U.S. to Hire 4,600 Police as Part of Economic Recovery Plan
More than 4,600 new police officers are to be hired across the United States at a cost of one billion dollars as part of the country's economic stimulus plan, administration officials said Tuesday.
The grants will be awarded to some 1,046 law enforcement agencies in all 50 states and will provide the full salary and benefits for 4,699 officers for three years, according to a Justice Department statement.
There is also a provision that departments receiving the funds retain the positions for at least a fourth year.
The measure falls under the American Recovery and Reinvestment Act of 2009, the 787-billion-dollar stimulus package signed by President Barack Obama in February aimed at ending the worst U.S. economic crisis since the 1930s.
"A big part of the Recovery Act is about building communities -- making them as strong as they can be, allowing every American family to live a better life than the one they are leading now," Vice President Joe Biden said at an event in Philadelphia where he was joined by Attorney General Eric Holder and several state governors and city mayors, according to the statement.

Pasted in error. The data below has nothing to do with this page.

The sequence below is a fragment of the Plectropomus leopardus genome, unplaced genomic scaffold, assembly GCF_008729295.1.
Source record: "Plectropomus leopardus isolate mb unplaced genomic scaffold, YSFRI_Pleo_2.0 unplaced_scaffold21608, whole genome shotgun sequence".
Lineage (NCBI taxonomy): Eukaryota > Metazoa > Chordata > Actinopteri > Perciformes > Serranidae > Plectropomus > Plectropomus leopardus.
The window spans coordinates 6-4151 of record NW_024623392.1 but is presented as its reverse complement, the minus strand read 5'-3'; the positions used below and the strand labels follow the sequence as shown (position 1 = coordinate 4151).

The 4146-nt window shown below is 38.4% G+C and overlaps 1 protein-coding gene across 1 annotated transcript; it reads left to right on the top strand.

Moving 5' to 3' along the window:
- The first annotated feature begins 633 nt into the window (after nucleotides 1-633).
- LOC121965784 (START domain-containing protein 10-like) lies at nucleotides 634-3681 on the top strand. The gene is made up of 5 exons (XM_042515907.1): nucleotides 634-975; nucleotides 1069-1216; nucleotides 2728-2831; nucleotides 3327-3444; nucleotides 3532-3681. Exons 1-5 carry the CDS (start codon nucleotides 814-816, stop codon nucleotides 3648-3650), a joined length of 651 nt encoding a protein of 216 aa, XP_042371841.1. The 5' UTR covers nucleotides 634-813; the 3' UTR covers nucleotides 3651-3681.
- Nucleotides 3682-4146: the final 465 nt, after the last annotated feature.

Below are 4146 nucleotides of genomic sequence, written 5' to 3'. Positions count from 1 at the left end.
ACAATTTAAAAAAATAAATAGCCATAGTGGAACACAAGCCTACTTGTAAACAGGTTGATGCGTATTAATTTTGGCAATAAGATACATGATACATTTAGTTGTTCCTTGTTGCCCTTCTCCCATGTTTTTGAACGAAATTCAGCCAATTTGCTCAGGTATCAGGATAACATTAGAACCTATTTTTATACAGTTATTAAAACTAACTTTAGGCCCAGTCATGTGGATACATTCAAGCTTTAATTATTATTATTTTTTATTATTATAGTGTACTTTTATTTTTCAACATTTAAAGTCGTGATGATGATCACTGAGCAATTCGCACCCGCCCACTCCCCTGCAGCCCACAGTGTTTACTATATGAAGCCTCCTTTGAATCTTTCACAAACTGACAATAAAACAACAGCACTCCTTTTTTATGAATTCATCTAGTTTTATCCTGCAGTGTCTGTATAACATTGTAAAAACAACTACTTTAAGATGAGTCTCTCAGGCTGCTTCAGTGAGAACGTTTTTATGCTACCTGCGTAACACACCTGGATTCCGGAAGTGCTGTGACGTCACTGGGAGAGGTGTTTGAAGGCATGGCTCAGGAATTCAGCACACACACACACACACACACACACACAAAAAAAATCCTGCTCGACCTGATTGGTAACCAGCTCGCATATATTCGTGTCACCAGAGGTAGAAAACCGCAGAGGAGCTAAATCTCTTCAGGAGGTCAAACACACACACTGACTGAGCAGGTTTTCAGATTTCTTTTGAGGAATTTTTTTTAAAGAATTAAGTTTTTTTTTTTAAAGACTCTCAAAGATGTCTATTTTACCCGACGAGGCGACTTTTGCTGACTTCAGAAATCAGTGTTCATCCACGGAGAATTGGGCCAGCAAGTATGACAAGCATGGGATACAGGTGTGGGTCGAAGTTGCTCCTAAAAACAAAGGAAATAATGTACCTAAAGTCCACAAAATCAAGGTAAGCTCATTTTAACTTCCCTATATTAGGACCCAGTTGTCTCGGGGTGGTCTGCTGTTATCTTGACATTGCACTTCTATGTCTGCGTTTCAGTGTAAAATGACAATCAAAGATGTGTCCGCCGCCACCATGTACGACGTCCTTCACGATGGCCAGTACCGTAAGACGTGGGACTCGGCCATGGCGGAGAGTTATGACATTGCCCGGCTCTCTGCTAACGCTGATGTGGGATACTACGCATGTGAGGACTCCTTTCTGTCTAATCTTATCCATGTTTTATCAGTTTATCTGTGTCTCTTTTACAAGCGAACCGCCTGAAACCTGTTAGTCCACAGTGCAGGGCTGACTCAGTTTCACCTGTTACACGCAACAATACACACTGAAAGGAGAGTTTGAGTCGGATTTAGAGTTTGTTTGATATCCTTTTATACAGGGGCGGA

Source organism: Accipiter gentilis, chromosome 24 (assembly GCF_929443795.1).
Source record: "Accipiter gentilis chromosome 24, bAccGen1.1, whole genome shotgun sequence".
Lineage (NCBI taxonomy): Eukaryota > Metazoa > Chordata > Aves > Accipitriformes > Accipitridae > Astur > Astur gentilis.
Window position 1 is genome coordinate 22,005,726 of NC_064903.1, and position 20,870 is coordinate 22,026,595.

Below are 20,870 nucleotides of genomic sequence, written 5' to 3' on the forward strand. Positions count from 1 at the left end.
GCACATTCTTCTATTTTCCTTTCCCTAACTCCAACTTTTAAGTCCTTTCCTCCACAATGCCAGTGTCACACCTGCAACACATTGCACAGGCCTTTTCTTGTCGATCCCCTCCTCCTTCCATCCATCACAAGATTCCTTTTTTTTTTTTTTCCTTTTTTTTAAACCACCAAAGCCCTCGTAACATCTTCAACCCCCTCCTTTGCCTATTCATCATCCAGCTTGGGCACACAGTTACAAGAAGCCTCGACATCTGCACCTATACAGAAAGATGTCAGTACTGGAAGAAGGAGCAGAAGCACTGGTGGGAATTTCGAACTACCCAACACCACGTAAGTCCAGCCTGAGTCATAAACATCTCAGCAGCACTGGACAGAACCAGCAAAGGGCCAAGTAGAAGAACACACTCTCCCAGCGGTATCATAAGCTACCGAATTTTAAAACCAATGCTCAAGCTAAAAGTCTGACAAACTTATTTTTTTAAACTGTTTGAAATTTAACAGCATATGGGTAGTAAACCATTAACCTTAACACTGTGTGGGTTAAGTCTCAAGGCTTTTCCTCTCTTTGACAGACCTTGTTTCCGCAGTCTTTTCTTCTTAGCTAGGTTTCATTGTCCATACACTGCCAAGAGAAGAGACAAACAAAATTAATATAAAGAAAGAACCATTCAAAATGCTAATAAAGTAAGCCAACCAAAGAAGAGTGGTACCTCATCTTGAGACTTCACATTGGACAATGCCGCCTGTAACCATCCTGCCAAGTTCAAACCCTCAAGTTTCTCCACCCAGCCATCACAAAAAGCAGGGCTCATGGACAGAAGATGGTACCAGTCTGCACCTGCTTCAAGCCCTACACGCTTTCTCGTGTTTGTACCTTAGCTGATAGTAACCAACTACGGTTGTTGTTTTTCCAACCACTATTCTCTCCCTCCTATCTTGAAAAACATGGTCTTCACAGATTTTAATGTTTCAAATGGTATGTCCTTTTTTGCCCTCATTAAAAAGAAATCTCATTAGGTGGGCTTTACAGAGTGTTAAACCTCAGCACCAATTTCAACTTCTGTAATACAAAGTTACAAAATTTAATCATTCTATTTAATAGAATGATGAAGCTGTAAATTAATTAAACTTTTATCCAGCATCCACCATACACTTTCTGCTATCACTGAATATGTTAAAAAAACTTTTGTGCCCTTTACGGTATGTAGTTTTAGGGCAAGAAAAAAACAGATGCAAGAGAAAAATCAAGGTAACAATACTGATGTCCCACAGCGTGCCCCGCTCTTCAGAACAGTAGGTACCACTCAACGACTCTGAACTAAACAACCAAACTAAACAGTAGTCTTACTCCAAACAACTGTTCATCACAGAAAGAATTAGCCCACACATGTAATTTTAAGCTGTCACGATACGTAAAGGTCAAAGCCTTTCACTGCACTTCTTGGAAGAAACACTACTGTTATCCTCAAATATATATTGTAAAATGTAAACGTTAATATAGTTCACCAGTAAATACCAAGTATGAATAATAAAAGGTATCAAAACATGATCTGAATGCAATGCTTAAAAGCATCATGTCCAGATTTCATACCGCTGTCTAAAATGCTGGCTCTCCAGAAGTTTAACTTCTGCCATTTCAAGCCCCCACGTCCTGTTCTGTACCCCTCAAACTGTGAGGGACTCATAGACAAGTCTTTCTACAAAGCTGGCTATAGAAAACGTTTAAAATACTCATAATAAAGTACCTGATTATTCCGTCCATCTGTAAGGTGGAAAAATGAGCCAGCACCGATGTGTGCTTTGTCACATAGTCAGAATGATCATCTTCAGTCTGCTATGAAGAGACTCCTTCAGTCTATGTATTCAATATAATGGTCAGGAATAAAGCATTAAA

"And we can't achieve the goal of stronger communities without supporting those who keep our streets safe."
The government was swamped with applications for the grants, with more than 7,200 agencies applying for funding for 39,000 officer positions since the launch of the stimulus plan, the department said.
"The tremendous demand for these grants is indicative of both the tough times our states, cities and (native American) tribes are facing, and the unyielding commitment by law enforcement to making our communities safer," Holder said.
In total, four billion dollars of the stimulus package was earmarked for grants to enhance law enforcement efforts at the state and local level, as well as on native American lands, which have their own police departments.
In addition to the hiring of new police officers, the funds will help combat violence against women and fight Internet crimes against children.